Chinese state media have welcomed the appointment of the former prime minister David Cameron as the UK’s foreign secretary, as opponents of Beijing raised concerns about the return of a figure closely associated with the “golden era” of UK-China relations.
In an editorial published on Tuesday, the Chinese state tabloid the Global Times said Cameron “could potentially play a constructive role, both in mending the UK’s relations with China and in rebuilding and advancing the UK’s post-Brexit diplomatic landscape”.
It added: “But Cameron’s pragmatic approach toward China in the past may be at odds with the Tories’ increasingly hardline stance today, and he now faces a tenser and more complex geopolitical situation.”
At the Chinese foreign ministry’s regular press briefing on Tuesday, spokesperson Mao Ning was more muted, declining to answer a question about whether Cameron was a friend of China.
Cameron was the UK’s prime minister between 2010 and 2016. Often referred to as the “golden era” of UK-China relations, there was a deepening of economic ties between the two countries. When the Chinese leader made a state visit to the UK in 2015 – a much-documented trip, with Cameron and Xi sharing pints and taking selfies – the leaders inked an estimated £30bn of trade and investment deals.
One of the most significant developments of that visit was the decision to allow Chinese involvement in the UK’s civil nuclear programme. China General Nuclear Power Corporation (CGN), a state-owned energy group, agreed to invest £6bn in Hinkley Point C, the first new nuclear power plant to be built in the UK in nearly 30 years. CGN also took a 20% stake in Sizewell C nuclear project.
Last year, Rishi Sunak declared the golden era of UK-China relations to be “over”, as the British government bought out CGN’s stake in Sizewell. The future of Hinkley Point also looks uncertain as British lawmakers are increasingly concerned about the security implications of Chinese investment in the UK’s critical infrastructure.
Since leaving office, Cameron has continued to engage with Chinese interests, behaviour that has attracted criticism from the increasingly vocal figures in British politics who are critical of the UK having a close relationship with China.
One of Cameron’s early post-Downing Street ventures was leading a $1bn UK-China investment fund, which aimed to boost UK involvement in China’s belt and road initiative projects, among other trade and investment deals. It was later revealed that in 2017, 15 months after leaving office, Cameron met the then-chancellor, Philip Hammond, to discuss Hammond’s support for the fund, despite the convention that former prime ministers should wait two years before engaging in lobbying activities.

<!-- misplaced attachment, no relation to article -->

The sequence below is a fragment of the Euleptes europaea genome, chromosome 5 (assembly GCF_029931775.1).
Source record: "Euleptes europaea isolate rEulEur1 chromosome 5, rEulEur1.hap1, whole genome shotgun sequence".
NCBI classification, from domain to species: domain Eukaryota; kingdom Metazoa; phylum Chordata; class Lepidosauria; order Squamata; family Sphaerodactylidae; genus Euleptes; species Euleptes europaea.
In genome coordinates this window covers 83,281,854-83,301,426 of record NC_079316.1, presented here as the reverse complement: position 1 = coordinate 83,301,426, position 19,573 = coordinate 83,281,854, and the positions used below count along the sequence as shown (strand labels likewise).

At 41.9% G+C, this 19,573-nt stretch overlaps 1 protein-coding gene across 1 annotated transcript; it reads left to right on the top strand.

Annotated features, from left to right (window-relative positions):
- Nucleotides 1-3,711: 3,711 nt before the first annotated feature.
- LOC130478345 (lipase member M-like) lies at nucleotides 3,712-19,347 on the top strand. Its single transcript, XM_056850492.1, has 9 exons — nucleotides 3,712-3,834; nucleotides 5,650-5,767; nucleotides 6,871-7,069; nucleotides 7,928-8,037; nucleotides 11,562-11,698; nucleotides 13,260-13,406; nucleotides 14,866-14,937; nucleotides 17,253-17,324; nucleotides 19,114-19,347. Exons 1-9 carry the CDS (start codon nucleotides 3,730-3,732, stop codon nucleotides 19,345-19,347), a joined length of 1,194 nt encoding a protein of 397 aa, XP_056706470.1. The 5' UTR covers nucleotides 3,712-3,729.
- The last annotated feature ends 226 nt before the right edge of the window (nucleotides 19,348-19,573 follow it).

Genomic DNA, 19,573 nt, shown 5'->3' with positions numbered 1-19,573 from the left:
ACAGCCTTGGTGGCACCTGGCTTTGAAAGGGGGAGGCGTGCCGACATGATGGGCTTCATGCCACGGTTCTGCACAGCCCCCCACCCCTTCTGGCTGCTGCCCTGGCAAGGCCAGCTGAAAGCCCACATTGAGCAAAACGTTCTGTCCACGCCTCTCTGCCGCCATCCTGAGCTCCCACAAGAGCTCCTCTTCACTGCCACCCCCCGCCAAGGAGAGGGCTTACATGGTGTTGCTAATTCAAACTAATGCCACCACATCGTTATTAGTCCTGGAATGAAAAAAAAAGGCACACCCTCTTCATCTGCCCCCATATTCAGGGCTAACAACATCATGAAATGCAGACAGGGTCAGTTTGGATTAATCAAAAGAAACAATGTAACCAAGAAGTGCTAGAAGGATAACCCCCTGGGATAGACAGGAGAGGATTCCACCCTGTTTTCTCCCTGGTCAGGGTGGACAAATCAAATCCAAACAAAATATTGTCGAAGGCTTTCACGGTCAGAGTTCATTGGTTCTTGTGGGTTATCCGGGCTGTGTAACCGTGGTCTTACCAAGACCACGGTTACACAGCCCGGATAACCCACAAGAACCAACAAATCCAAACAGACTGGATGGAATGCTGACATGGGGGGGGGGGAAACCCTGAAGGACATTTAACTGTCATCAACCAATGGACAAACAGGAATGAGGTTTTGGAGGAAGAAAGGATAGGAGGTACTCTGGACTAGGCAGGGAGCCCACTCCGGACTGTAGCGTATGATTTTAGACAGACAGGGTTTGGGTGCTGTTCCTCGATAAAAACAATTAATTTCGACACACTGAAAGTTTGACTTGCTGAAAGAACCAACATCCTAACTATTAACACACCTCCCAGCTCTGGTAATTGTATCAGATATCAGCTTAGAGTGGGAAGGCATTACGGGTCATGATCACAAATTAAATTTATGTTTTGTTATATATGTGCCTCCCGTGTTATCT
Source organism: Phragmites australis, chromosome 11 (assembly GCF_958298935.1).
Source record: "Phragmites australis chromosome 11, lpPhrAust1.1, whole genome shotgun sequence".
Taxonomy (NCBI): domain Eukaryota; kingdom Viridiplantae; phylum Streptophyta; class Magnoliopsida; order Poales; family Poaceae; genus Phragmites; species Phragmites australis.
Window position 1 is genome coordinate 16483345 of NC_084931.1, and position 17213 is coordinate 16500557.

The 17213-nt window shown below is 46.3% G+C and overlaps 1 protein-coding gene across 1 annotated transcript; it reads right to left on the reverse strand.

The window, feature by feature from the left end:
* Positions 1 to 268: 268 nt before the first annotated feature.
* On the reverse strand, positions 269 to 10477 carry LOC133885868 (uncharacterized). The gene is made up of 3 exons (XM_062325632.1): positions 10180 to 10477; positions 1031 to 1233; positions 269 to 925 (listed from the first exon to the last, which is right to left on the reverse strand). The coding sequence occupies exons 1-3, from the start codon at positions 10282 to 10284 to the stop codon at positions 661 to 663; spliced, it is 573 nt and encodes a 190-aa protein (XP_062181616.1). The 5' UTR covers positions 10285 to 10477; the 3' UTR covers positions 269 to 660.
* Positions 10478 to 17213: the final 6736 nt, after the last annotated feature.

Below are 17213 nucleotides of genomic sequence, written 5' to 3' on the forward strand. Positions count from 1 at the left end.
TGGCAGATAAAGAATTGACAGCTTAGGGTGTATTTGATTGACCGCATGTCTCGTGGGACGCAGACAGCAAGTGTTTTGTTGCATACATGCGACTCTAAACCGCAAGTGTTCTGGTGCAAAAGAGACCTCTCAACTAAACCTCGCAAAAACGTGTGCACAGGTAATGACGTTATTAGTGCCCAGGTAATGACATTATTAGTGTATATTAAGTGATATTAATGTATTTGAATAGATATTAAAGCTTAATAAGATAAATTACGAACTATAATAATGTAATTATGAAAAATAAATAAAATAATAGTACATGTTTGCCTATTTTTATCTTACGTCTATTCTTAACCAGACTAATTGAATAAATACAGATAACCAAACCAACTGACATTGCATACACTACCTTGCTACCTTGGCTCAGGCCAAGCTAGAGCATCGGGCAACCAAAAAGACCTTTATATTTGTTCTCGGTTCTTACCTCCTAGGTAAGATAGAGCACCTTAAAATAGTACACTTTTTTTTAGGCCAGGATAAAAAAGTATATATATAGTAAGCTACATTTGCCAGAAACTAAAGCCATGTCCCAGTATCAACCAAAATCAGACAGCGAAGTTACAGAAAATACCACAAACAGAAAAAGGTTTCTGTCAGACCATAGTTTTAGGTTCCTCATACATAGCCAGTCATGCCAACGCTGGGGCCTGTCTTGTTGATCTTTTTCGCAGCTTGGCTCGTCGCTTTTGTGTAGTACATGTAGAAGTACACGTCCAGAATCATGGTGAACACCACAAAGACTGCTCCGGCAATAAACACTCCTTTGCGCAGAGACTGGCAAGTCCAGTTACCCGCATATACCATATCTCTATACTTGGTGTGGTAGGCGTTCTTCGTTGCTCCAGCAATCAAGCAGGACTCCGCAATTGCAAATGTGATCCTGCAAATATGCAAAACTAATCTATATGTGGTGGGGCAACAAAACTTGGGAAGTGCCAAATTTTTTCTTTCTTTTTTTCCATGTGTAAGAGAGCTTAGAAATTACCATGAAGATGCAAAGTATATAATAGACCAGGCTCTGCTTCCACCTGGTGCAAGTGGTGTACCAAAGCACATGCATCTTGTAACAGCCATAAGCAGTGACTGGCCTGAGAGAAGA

Nonetheless, the fund struggled to get off the ground as relations between Beijing and London soured, particularly after the UK’s criticism of the crackdown on the pro-democracy movement in Hong Kong.
In 2021, the Financial Times reported that Cameron had “all but given up” on the fund.
Cameron has also attracted criticism for his support for Chinese investment in a port project in Sri Lanka. In September, he spoke at two events in the United Arab Emirates that were aimed at drumming up investment in Colombo Port City, a special economic zone in Sri Lanka being developed by China Harbour Engineering Company, a subsidiary of a state-owned engineering firm.
Cameron’s spokesperson said the talks were booked by KPMG Sri Lanka and that Cameron had “not engaged in any way with China or any Chinese company about these speaking events,” Politico reported.
Luke de Pulford, the director of the Inter-Parliamentary Alliance on China, said Cameron had been “shilling for the UK’s biggest security threat” and that his appointment was “a strategic own goal for Rishi Sunak”.
But despite the increasingly hawkish political atmosphere in the UK, the trading relationship with China has improved in the past five years. Between 2017 and 2022, the value of the UK’s trade with China has increased from £71.3bn to £112.6bn, although the UK has dropped down the list of China’s biggest trade partners in that period.
In the Global Times editorial, Chinese academics expressed concern that despite Cameron’s appointment, the Conservative party would be “more inclined to be tough on China”, even if that worked against British interests.
Cameron is not the only former British prime minister to have maintained a relationship with China. Last month, Tony Blair travelled to Beijing to meet the Chinese foreign minister, Wang Yi, in a visit that was not publicised in advance. According to a Chinese readout of the meeting, Blair promised that “the Labour party is willing to strengthen dialogue with the Chinese side”.